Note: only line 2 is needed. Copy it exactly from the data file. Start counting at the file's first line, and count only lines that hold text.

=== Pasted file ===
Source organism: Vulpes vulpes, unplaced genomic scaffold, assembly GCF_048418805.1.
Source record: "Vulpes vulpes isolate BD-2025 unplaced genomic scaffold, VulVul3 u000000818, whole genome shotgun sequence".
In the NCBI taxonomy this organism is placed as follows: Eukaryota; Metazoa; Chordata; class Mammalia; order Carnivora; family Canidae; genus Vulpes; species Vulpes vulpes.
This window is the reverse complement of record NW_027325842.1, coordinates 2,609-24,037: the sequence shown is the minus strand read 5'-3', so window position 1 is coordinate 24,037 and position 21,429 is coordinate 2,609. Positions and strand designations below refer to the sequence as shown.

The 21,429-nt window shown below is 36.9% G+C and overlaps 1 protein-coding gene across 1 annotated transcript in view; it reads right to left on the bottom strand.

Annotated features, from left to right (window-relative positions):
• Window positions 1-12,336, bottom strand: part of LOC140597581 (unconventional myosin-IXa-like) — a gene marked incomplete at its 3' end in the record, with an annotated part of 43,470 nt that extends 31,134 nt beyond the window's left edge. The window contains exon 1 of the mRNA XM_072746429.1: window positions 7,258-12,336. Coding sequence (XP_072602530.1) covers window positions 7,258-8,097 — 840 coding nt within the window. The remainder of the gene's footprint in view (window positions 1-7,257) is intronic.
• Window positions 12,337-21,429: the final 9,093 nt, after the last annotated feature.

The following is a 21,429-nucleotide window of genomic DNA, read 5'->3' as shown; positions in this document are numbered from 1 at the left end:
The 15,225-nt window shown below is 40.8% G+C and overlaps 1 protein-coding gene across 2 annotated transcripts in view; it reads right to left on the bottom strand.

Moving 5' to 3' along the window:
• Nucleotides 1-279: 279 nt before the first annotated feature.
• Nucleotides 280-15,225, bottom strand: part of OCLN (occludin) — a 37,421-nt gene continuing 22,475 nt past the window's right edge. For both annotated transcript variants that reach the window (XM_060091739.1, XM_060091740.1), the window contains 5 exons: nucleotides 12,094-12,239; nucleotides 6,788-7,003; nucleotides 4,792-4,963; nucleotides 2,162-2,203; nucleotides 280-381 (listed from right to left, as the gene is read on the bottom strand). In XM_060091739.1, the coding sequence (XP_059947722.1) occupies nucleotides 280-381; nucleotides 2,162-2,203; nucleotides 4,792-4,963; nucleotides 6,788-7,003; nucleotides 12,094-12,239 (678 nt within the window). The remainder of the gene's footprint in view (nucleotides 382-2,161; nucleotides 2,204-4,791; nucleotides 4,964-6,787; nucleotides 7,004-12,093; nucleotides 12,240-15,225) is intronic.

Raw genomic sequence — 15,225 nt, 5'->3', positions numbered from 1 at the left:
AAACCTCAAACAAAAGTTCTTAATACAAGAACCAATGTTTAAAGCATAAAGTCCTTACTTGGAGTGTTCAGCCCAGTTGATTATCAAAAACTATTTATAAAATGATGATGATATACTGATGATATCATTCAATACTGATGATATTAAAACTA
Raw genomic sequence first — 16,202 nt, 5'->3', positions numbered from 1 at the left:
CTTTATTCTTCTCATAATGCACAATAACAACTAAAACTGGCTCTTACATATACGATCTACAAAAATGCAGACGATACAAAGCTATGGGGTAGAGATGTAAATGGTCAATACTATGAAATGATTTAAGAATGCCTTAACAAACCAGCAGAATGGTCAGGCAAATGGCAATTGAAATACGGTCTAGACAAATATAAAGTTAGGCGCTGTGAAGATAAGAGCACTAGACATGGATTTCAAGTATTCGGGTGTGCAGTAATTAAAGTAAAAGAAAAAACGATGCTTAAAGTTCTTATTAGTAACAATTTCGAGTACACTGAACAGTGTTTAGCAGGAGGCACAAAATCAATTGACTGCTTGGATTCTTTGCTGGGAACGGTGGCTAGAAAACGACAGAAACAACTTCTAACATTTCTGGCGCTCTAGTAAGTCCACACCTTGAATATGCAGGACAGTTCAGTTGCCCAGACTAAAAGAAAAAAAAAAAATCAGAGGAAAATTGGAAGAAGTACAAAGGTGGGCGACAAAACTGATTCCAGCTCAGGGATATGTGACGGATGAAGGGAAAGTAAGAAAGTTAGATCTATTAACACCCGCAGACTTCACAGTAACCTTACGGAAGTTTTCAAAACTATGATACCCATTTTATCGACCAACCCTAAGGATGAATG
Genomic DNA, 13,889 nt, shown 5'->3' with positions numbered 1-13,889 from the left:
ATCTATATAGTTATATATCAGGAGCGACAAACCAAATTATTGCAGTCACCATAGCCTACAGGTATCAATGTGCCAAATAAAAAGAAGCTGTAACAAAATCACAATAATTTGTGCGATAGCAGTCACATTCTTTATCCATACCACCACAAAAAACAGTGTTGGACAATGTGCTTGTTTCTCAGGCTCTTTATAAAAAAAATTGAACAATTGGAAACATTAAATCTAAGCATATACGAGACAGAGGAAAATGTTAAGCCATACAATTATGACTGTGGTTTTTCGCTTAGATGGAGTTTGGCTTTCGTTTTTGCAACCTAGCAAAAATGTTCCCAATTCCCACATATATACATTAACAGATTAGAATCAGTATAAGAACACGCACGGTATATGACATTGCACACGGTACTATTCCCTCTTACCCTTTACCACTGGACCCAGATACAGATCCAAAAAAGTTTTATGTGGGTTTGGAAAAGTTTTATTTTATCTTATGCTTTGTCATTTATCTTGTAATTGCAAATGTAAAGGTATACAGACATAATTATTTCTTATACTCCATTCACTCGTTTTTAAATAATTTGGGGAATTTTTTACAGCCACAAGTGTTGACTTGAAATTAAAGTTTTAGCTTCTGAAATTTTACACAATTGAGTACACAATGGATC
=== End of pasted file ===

Source record: "Vulpes vulpes isolate BD-2025 unplaced genomic scaffold, VulVul3 u000000818, whole genome shotgun sequence".